conjunctivitis (30.0K)  A contagious infection of the conjunctiva caused by bacteria, viruses, and allergies. The symptoms may include discharge, red eyes, itching, and swollen eyelids; also commonly called pinkeye.
connective (20.0K)  A tissue type that is the framework of the body.
constructive criticism (39.0K)  A type of critique that is aimed at giving an individual feedback about his or her performance in order to improve that performance.
consumable (30.0K)  Able to be emptied or used up, as with supplies.
contraindication (23.0K)  A symptom that renders use of a remedy or procedure inadvisable, usually because of risk
contrast medium (35.0K)  A substance that makes internal organs denser and blocks the passage of x-rays to photographic film. Introducing a contrast medium into certain structures or areas of the body can provide a clear image of organs and tissues and highlight indications of how well they are functioning.
control sample (26.0K)  A specimen that has a known value; used as a comparison for test results on a patient sample.
controlled substance (27.0K)  A drug or drug product that is categorized as potentially dangerous and addictive and is strictly regulated by federal laws.
contusion (24.0K)  A closed wound, or bruise.
convolutions (26.0K)  The ridges of brain matter between the sulci; also called gyri.
cornea (15.0K)  A transparent area on the front of the outer layer of the eye that acts as a window to let light into the eye.
coronary sinus (40.0K)  The large vein that receives oxygen-poor blood from the cardiac veins and empties it into the right atrium of the heart.
corpus callosum (42.0K)  A thick bundle of nerve fibers that connects the cerebral hemispheres.
corpus luteum (22.0K)  A ruptured follicle cell in the ovary following ovulation.
cortex (20.0K)  The outermost layer of the cerebrum.
cortisol (17.0K)  A steroid hormone that is released when a person is stressed. It decreases protein synthesis.
costal (16.0K)  Cartilage that attaches true ribs to the sternum.
courtesy title (31.0K)  A title used before a person's name, such as Dr., Mr., or Ms
coxal (28.0K)  Pertaining to the bones of the pelvic girdle. The coax is composed of the ilium, ischium, and pubis.
cranial (27.0K)  See superior.
cranial nerves (36.0K)  Peripheral nerves that originate from the brain.
crash cart (25.0K)  A rolling cart of emergency supplies and equipment.
creatine phosphate (40.0K)  A protein that stores extra phosphate groups.
cricoid cartilage (26.0K)  A cartilage of the larynx that forms most of the posterior wall and a small part of the anterior wall.
cryosurgery (30.0K)  The use of extreme cold to destroy unwanted tissue, such as skin lesions.
cryotherapy (25.0K)  The application of cold to a patient's body for therapeutic reasons.
crystal (14.0K)  Naturally produced solids of definite form; commonly seen in urine specimens, especially those permitted to cool.
culture (19.0K)  In the sociological sense, a pattern of assumptions, beliefs, and practices that shape the way people think and act. To place a sample of a specimen in or on a substance that allows microorganisms to grow in order to identify the microorganisms present.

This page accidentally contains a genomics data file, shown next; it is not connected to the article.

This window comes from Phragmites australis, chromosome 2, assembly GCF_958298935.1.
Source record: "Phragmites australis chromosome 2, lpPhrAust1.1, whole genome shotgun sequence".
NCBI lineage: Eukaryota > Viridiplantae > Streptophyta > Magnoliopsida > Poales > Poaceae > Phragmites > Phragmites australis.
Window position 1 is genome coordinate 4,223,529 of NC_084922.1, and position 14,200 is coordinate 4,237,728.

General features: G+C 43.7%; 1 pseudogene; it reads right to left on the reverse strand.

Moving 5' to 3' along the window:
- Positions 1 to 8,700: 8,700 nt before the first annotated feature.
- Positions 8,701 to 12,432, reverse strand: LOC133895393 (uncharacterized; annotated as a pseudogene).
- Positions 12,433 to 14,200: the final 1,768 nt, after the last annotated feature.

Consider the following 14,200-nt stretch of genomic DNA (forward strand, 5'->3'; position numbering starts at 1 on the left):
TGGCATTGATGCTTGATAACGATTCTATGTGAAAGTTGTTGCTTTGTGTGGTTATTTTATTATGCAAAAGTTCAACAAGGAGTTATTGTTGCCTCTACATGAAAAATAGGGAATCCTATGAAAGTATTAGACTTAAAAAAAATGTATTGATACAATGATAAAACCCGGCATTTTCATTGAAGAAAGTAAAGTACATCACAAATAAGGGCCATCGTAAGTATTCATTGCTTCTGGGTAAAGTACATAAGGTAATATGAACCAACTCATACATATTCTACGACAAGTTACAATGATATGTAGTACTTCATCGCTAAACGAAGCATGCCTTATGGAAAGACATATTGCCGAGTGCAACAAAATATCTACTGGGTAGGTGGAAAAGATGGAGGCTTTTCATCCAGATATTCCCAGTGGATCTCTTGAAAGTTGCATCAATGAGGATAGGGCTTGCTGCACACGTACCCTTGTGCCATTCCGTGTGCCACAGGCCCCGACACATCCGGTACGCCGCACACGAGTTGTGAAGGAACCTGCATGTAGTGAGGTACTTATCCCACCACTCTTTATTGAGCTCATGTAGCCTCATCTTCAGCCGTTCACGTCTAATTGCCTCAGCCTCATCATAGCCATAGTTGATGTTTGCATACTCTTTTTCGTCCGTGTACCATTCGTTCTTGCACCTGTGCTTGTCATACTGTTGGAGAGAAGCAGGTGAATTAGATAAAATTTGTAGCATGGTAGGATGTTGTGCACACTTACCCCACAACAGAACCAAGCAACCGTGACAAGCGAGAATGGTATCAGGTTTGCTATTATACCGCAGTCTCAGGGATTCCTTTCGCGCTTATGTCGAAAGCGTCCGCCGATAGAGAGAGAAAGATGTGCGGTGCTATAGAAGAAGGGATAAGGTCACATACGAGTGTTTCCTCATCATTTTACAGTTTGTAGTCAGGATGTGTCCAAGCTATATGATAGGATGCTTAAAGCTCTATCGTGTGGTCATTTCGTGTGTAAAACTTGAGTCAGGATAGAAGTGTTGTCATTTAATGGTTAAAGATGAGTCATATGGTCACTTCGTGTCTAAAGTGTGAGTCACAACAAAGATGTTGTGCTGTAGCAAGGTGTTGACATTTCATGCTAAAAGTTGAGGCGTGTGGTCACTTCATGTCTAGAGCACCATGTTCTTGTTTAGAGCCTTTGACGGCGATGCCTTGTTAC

culture and sensitivity C and S (59.0K)  A procedure that involves culturing a specimen and then testing the isolated bacteria's susceptibility (sensitivity) to certain antibiotics to determine which antibiotics would be most effective in treating an infection.
culture medium (24.0K)  A substance containing all the nutrients a particular type of microorganism needs to grow.
cursor (23.0K)  A blinking line or cube on a computer screen that shows where the next character that is keyed will appear.
Cushings disease (32.0K)  A condition in which a person produces too muchcortisol or has used too many steroid hormones. Some ofthe signs and symptoms include buffalo hump obesity, a moon face, and abdominal stretch marks; also called hypercortisolism.
cuspids (21.0K)  The sharpest teeth;they act to tear food.
cyanosis (25.0K)  A bluish color of skin that results when the supply of oxygen is low in the blood.
cystic duct (24.0K)  The duct from the gallbladder that merges with the hepatic duct to form the common bile duct.
cytokines (26.0K)  A chemical secreted by T lymphocytes in response to an antigen. Cytokines increase T and B cell production, kill cells that have antigens, and stimulate red bone marrow to produce more white blood cells.
cytokinesis (26.0K)  Splitting of the cytoplasm during cell division.
cytoplasm (30.0K)  The watery intracellular substance that consists mostly of water, proteins, ions, and nutrients.
database (23.0K)  A collection of records created and stored on a computer.
dateline (26.0K)  The line at the top of a letter that contains the month, day,and year.
debridement (18.0K)  The removal of debris or dead tissue from a wound to expose healthy tissue.
defecation reflex (37.0K)  The relaxation of the anal sphincters so that feces can move through the anus in the process of elimination.
deflection (24.0K)  A peak or valley on an electrocardiogram.
dehydration (29.0K)  The condition that results from a lack of adequate water in the body.
dendrite (34.0K)  A type of nerve fiber that is short and branches near the cell body. Its function is to receive information from the neuron.
dentin (14.0K)  A hard substance found beneath the enamel of the crown of a tooth.
deoxyhemoglobin (26.0K)  A type of hemoglobin that is not carrying oxygen. It is darker red in color than hemoglobin.